Hairstyles Are Size-Inclusive So Where Are All The Plus-Size Faces?

Photographed by Erin Yamagata.
Before there were as many plus-size clothing brands available to shop on e-shelves as there are in 2023, we fat babes had very few options when it came to our aesthetic self-expression. There is only so much one can do when relegated to the ill-fitting boot-cut jean and occasionally rhinestoned tunic top section of the local department store.
Many of us turned to beauty as a way of experimenting with our looks instead. Through makeup and hairstyling, we found truth in the often-misused sentiment 'one size fits all' for the first time in our young lives. Whether browsing the shelves at Superdrug or sitting atop our best friend’s toilet as they helped us dollop on some Tumblr-pink hair dye, for many fat folks the exploration of makeup and hairstyling has long been the most accessible means of making a statement to the world around us. Where clothing brands have attempted to justify our invisibility within their realms with a simple "We just don’t make those sizes" or "Plus-size people don’t really want these kinds of clothes anyway," there have never been any comparable size restrictions applied to lipsticks or haircuts. 
Yet here we are, over a decade after most of us first heard terms like 'body positivity' and 'fat representation', and it remains nearly impossible for plus-sizers to find anyone who looks like us in the world of beauty. Particularly in the hairstyling realm, despite hairstyles being free of a size tag.
Scan the Instagram accounts of beauty brands like Fenty and Glossier and you’ll spot at least a few adorable double chins and cherubim cheeks peppered throughout the grids. I’ll never forget MAC’s MACnificent Me campaign from 2015 — possibly the first time I saw a fat face not unlike my own modelling makeup, in the form of the ethereal Luzmaria Vargas. Since then, we have seen Ashley Graham collaborate with Revlon and Tess Holliday team up with tanning brand Isle of Paradise. It’s not a lot, but it’s something.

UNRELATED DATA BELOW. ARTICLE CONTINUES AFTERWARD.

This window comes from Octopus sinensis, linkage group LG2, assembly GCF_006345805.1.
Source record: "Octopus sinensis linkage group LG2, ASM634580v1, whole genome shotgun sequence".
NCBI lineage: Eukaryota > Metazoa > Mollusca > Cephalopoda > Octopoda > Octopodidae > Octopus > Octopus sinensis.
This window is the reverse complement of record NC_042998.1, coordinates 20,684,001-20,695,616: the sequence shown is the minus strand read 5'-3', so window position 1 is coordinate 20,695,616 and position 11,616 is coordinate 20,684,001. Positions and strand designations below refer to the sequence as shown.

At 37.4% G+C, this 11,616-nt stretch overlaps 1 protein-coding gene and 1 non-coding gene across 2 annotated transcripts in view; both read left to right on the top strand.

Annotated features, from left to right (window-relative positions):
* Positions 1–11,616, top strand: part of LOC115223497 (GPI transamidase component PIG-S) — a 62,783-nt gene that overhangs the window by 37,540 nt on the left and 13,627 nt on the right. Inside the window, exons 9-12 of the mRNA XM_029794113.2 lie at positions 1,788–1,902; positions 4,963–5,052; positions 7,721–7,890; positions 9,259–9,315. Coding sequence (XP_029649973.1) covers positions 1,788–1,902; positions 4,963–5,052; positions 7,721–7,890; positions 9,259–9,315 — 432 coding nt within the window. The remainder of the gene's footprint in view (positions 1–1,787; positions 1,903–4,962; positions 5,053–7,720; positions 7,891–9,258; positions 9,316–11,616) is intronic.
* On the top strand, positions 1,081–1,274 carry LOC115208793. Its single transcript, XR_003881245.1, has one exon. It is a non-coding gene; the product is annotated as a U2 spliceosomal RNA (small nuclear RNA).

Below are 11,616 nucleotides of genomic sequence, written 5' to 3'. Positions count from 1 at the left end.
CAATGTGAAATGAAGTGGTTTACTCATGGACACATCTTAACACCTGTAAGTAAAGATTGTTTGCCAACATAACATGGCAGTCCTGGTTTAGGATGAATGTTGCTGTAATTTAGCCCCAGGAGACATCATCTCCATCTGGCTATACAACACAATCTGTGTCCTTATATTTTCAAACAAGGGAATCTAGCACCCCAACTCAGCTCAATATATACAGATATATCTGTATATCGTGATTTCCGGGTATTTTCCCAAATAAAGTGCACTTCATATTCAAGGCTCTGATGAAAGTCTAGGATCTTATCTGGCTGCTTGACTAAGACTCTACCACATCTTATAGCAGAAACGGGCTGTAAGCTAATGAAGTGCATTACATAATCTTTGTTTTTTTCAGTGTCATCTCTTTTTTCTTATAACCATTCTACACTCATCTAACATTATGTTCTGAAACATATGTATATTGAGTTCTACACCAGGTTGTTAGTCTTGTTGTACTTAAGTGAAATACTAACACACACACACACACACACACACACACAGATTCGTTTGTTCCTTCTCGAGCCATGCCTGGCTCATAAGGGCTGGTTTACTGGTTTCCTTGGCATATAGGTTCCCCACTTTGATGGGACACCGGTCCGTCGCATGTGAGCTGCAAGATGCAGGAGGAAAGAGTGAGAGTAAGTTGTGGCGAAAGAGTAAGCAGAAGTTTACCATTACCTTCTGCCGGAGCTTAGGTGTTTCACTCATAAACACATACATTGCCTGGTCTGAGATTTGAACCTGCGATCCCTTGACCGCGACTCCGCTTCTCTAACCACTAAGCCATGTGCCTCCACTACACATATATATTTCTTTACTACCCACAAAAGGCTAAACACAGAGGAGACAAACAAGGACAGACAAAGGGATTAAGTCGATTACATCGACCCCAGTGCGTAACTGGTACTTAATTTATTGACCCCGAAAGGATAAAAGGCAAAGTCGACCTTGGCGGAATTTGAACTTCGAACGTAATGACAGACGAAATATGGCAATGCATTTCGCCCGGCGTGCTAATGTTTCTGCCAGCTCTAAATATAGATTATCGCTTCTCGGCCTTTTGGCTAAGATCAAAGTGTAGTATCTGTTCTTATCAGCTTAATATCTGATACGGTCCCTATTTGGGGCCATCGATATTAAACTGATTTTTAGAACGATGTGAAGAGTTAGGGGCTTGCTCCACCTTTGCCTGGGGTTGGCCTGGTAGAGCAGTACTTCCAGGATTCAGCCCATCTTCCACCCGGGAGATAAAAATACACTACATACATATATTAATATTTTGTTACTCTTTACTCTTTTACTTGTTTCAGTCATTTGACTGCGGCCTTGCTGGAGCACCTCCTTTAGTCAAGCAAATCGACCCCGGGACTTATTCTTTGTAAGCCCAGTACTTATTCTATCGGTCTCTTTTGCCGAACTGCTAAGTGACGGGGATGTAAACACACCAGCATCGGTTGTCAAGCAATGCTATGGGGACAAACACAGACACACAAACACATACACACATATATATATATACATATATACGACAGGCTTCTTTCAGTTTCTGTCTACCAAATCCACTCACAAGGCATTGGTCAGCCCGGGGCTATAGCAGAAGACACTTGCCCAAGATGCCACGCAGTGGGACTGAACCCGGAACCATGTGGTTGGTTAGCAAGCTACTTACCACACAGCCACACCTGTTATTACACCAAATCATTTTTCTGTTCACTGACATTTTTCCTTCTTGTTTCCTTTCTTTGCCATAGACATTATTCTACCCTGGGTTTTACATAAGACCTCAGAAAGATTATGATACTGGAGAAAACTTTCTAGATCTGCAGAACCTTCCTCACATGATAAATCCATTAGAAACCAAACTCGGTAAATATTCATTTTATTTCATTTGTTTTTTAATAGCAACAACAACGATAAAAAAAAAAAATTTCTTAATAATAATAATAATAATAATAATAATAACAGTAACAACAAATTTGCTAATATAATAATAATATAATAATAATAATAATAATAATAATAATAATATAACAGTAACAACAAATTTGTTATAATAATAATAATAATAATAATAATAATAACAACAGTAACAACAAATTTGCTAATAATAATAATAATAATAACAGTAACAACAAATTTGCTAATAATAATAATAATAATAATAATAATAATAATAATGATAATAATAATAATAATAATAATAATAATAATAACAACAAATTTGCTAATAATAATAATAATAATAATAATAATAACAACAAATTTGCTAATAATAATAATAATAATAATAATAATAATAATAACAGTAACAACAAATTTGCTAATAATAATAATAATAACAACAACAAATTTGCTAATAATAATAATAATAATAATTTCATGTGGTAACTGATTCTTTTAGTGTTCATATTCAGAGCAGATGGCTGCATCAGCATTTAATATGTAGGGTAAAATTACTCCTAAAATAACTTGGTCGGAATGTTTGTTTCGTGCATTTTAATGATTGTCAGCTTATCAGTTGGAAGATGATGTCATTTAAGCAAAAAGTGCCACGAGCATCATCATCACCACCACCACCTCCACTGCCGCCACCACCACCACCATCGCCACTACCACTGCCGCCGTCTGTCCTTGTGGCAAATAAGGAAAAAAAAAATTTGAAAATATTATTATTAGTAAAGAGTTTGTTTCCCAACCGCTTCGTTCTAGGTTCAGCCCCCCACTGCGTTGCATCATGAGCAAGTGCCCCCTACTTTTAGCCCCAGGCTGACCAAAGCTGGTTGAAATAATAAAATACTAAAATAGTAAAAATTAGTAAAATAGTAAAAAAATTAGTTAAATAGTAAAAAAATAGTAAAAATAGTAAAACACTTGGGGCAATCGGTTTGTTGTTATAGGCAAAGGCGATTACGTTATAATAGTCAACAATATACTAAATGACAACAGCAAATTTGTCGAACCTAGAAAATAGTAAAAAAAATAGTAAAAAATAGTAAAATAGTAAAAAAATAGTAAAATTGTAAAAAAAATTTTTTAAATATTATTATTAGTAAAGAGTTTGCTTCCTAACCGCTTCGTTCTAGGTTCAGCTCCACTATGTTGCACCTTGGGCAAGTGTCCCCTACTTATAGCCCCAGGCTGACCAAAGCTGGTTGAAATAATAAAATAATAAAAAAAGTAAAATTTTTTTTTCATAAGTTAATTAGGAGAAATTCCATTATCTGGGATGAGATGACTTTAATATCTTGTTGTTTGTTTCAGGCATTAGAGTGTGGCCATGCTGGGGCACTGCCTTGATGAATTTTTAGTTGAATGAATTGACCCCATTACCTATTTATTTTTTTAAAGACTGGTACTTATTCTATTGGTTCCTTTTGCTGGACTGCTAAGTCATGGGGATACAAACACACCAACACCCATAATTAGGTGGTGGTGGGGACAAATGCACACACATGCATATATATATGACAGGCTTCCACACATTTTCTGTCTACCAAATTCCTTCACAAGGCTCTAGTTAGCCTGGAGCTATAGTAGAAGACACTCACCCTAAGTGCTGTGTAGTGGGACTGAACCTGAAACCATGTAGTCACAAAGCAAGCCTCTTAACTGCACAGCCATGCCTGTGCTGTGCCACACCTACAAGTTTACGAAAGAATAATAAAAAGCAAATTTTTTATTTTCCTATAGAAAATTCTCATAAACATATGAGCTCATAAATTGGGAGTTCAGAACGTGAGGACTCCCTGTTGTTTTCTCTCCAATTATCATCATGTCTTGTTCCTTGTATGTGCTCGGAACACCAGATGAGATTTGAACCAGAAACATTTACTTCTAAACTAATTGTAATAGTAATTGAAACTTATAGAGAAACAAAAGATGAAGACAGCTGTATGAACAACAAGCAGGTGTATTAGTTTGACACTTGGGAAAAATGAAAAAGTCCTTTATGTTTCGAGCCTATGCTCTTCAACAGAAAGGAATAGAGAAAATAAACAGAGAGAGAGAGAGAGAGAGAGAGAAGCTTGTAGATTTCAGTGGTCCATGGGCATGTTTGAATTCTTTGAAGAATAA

Taking a moment to google this summer's It hairstyles in the hope of discovering how they might look on someone with a couple of cute chins or a plump visage feels utterly fruitless.

When asked about memorable plus-size inclusion in hair campaigns or marketing, however, most folks invested in the subject struggle to think of a single occasion. Most have trouble finding plus-size representation anywhere in the hair industry, for that matter, apart from via a select few Instagram accounts.
Dutch hairstylist Giny Wind of Kinki Kappers (a salon chain that prides itself on its creative team comprised of folks of all shapes and sizes, and celebrating clients of all shapes and sizes) wonders if the continuing exclusion of plus-size faces from hair comes from the simple fact that humans are, often detrimentally, creatures of habit. "People like to follow the big masses," Giny tells Refinery29, "and if you are used to only using skinny models, it is difficult to break the habit. It takes a strong individual to do something different than everybody else does."
Giny believes that salons and stylists can play their part in championing change by including "all types of clients, whether young or old, of all sizes, and all types of hair" in the imagery they put out into the world. She personally advises clients about styles and cuts based not on their body size or face shape but on what will be possible with their hair type. Rhetoric like "that won’t suit your face" has no place in the salon chair. 
In the absence of mainstream representation, illustrator and whimsical fashionista Janna Morton finds hair inspiration through following individual social media accounts online — but in an undoubtedly fatphobic culture, this isn’t foolproof. "Unfortunately, due to the lack of financial and algorithmic support online for fat folks and people of colour with similar bodies and hair texture to mine, my selection in that realm is pretty limited," she tells Refinery29. "This is wild considering how many fat people there are across the planet. It's hard to imagine what it would be like to look through a hairstyle magazine or my For You page and see a bunch of models who look sort of like me sporting styles I'd like to try. But I have to hope that we can one day make that world a reality."